DELAMATER: Yes, I will. I mean, I think that 6-year-olds, while they can say certain things and feel certain ways, are not in a position to truly understand the implications of such decision-making, and that, you know, it's easy for them to say, yes, I want to stay here. But it's easy to see that that can be motivated by many influences in their immediate environment.

WATERS: We heard from the Catholic nun saying that Elian was aware that something serious was happening around him. I'm sure you would not disagree with that.

DELAMATER: Oh, I'm sure he's quite aware of everything for months now that's been happening around his house. He can't get outside of his house without a crowd of people attending to him.

WATERS: The question is, of course, will this tend to have any lasting negative impact on his life? Now, today, he's inside the home. You have 500 or 600 protesters outside speaking rather vocally and passionately about what they think should be done. There are political slogans being chanted, emotional slogans being chanted, religious slogans being chanted. What effect can this possibly have on this guy? DELAMATER: He's only a 6-year-old boy and he is trying to make sense of all this. And 6-year-olds depend upon the adults around them to help them make sense. So he is, I'm sure, getting some sense of what this is all is about and hearing about the reasons why his mother brought him here and so on. But, you know, he does need to be able to look towards the adults in his life for stability. He does have a father here who wants him back with him.

WATERS: And that's the big question: the value of a father in this boy's life. Those down there in Little Havana are saying only if the father renounces Castro's communist Cuba and stays here in the United States should the father be with the boy. What say you?

DELAMATER: Well, I mean, this is a father who is an individual adult who has the rights to make up his own mind. He certainly has the opportunity to do that here now. You know, in terms of the long- term impacts on this child, it will depend upon the response of the adults around him. If he is with his family, returns with his father and eventually goes back to Cuba, that will depend not only on how the adults around him deal with him, whether or not they allow him a normal environment without the cameras. This is an abnormal environment this child is in and has been in for quite a long time.

There is one other factor that will predict long-term, and that is the coping abilities that he had coming into this situation that he now finds himself. This is a kid who may have a lot more resilience, even though he is a vulnerable kid, he may have a lot of resilience and hardiness. Where does a kid get that kind of hardiness and confidence, to be able to engage with their environment and deal with stress that he's got? He did live with his family of origin for nearly six years in Cuba. He did emerge from a lot of the problems he's been in with seemingly some good coping abilities. Kids get that resilience from the stability that their primary attachment figures provide for them in their early years.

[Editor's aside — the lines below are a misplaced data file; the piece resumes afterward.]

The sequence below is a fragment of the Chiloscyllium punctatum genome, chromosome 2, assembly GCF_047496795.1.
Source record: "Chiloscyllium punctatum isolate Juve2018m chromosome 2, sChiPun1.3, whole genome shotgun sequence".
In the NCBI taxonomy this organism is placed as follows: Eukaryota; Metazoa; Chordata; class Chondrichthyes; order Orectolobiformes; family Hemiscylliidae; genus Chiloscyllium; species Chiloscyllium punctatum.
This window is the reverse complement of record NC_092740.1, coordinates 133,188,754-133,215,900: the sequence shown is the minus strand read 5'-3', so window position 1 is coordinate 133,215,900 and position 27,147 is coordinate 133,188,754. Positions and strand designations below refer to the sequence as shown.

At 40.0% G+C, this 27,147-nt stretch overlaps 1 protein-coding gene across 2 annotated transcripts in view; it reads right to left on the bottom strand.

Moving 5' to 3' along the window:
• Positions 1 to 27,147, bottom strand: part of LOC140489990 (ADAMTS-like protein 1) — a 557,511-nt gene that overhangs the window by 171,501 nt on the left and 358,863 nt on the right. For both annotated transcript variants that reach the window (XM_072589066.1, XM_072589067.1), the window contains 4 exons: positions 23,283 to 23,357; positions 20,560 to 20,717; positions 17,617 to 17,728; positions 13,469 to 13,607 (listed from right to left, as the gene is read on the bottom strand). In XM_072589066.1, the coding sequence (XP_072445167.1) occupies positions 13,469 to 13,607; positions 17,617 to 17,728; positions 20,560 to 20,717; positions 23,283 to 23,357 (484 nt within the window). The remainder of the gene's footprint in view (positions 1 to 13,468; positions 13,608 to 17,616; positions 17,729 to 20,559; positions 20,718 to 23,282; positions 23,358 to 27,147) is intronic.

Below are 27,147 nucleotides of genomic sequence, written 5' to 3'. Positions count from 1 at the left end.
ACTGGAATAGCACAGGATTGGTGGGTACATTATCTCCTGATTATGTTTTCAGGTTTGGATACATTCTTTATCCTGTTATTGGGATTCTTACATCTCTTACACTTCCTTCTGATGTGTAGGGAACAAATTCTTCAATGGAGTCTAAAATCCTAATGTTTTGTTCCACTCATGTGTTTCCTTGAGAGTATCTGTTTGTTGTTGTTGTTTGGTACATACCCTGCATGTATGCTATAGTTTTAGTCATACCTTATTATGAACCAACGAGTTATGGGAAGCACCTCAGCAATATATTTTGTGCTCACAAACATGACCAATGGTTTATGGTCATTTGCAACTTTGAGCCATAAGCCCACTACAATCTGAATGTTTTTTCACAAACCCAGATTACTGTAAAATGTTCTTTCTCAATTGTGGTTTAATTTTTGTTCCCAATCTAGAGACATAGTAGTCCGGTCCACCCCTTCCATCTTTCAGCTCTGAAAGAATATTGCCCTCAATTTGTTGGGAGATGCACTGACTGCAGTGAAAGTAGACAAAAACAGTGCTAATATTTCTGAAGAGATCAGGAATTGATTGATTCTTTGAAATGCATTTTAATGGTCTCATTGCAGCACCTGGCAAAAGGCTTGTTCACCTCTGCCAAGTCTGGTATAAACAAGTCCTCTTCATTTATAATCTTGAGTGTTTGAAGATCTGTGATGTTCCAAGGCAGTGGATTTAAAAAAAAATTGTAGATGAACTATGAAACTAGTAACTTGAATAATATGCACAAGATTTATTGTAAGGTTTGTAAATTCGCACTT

WATERS: He survived the sharks, look where he is now. He may recover from this one, too. Alan Delamater, child psychologist, we appreciate your help from Miami.

All of this began nearly five months ago when Elian Gonzalez and his mother out in that boat in Cuba trying to make it to the shores of Florida,

Soon the boy who none of us had ever heard of before became a household name, and was thrust into the middle of an international custody battle.

(BEGIN VIDEOTAPE)

(voice-over): November 25, Thanksgiving Day, a couple of voters rescue Elian Gonzalez at sea, his mother is among the 11 who die trying to make the trip from Cuba to Florida aboard a 16-foot motor boat.

The next day Elian leaves the hospital with his great-uncle, Lazaro Gonzalez, who would take care of the boy during his stay in the U.S.

On November 27, in Cuba, the boy's father, Juan Miguel Gonzalez, demands his son's return.

In January, the INS decides that Elian does belong with father, and must be returned to Cuba by January 14.

A week after that deadline passes, Elian's grandmothers arrive in New York from Cuba.

On January 26, they meet their grandson in Miami, but return to Cuba without him.

In March, a federal judge dismisses a lawsuit brought by Elian's Miami relatives challenging the INS decision to send the boy back to Cuba.

On April 6, the boy's father arrives in the United States.

And yesterday, U.S. Attorney General Janet Reno meets in Miami with Elian's relatives and orders them to surrender the boy for a flight to Washington to be reunited with his father.

(END VIDEOTAPE)

ALLEN: And again, that deadline for surrender has passed. We continue to watch development as Janet Reno continues to work behind the scenes to try to bring this thing to a peaceful conclusion. We will continue to watch it.